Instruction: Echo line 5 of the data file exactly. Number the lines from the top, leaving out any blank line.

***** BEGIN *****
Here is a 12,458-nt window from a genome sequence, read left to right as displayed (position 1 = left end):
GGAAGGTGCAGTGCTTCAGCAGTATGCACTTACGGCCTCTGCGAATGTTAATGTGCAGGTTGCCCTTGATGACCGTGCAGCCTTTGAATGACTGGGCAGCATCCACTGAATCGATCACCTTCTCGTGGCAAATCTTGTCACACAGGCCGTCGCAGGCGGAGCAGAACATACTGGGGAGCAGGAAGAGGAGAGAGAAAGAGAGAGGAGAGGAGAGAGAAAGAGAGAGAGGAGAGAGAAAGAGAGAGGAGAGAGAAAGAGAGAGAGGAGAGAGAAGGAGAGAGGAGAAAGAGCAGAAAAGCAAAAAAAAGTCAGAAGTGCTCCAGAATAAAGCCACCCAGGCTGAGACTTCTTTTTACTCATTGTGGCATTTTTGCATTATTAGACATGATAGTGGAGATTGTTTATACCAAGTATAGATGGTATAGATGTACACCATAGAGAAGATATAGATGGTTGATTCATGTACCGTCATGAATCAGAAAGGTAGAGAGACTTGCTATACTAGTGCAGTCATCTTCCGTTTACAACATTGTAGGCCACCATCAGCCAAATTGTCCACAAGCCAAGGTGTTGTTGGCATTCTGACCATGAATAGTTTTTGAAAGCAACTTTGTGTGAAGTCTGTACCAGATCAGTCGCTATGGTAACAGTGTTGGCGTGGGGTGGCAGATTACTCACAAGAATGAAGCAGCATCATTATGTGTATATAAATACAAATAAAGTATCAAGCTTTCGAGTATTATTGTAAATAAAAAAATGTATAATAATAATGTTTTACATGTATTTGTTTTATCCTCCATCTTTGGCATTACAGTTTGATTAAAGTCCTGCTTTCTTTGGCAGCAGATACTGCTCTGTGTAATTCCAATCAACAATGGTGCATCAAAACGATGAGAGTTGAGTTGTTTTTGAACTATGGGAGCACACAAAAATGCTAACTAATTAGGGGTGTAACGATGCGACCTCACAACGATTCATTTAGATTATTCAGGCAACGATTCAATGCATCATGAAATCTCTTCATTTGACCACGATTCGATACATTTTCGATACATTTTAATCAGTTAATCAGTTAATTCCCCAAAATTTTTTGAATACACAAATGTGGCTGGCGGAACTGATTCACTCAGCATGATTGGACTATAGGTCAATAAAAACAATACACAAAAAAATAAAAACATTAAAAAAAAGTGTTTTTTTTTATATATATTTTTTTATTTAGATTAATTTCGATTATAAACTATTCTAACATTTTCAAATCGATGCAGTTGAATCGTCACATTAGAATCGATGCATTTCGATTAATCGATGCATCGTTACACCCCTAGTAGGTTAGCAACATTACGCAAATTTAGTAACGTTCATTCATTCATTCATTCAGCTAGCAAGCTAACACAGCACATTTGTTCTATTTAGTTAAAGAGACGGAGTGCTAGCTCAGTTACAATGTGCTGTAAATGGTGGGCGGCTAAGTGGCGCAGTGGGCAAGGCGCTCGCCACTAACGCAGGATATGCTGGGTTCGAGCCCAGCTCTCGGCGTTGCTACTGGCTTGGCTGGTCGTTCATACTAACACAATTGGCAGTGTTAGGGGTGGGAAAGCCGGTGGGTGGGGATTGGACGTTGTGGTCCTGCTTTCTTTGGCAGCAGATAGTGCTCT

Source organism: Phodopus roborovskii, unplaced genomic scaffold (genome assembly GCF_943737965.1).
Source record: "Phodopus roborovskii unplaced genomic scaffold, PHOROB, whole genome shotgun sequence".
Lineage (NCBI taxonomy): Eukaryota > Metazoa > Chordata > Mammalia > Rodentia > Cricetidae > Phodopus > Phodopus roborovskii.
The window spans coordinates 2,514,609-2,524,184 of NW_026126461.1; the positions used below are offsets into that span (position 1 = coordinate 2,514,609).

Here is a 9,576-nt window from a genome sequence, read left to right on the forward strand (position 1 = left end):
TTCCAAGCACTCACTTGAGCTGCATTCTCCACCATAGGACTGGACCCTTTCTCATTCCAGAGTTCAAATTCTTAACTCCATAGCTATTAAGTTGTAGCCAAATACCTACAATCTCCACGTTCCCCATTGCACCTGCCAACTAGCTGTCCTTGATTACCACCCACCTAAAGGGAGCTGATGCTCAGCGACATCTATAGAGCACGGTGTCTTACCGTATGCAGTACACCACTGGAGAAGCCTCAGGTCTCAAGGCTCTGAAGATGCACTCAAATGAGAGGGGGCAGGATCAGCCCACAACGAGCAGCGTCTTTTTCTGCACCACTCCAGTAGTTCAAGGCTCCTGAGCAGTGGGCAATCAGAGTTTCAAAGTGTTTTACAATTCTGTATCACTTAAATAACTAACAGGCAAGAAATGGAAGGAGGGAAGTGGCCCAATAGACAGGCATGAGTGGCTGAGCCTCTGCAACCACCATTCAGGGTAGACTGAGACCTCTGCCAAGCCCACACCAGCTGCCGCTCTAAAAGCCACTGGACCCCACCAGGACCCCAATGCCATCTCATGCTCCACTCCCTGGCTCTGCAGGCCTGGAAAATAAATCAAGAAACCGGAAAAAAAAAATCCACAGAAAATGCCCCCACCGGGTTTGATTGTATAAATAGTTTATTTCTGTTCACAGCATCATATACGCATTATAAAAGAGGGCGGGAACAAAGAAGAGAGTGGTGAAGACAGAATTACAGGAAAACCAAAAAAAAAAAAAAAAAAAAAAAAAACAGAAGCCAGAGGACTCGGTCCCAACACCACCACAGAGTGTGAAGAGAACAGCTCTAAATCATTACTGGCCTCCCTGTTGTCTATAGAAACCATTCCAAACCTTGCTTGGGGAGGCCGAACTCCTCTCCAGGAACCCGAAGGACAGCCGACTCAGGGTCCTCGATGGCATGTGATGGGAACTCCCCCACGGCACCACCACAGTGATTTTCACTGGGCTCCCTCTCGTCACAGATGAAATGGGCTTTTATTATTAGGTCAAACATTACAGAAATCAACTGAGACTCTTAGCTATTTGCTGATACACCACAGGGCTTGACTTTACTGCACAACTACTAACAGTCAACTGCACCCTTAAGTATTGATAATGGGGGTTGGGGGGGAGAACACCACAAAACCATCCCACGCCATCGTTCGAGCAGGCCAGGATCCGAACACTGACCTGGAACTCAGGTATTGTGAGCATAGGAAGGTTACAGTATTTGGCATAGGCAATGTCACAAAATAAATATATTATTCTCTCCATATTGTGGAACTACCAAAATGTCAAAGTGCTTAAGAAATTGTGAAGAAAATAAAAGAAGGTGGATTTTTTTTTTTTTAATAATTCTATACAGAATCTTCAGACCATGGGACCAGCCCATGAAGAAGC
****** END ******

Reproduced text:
Lineage (NCBI taxonomy): Eukaryota > Metazoa > Chordata > Mammalia > Rodentia > Cricetidae > Phodopus > Phodopus roborovskii.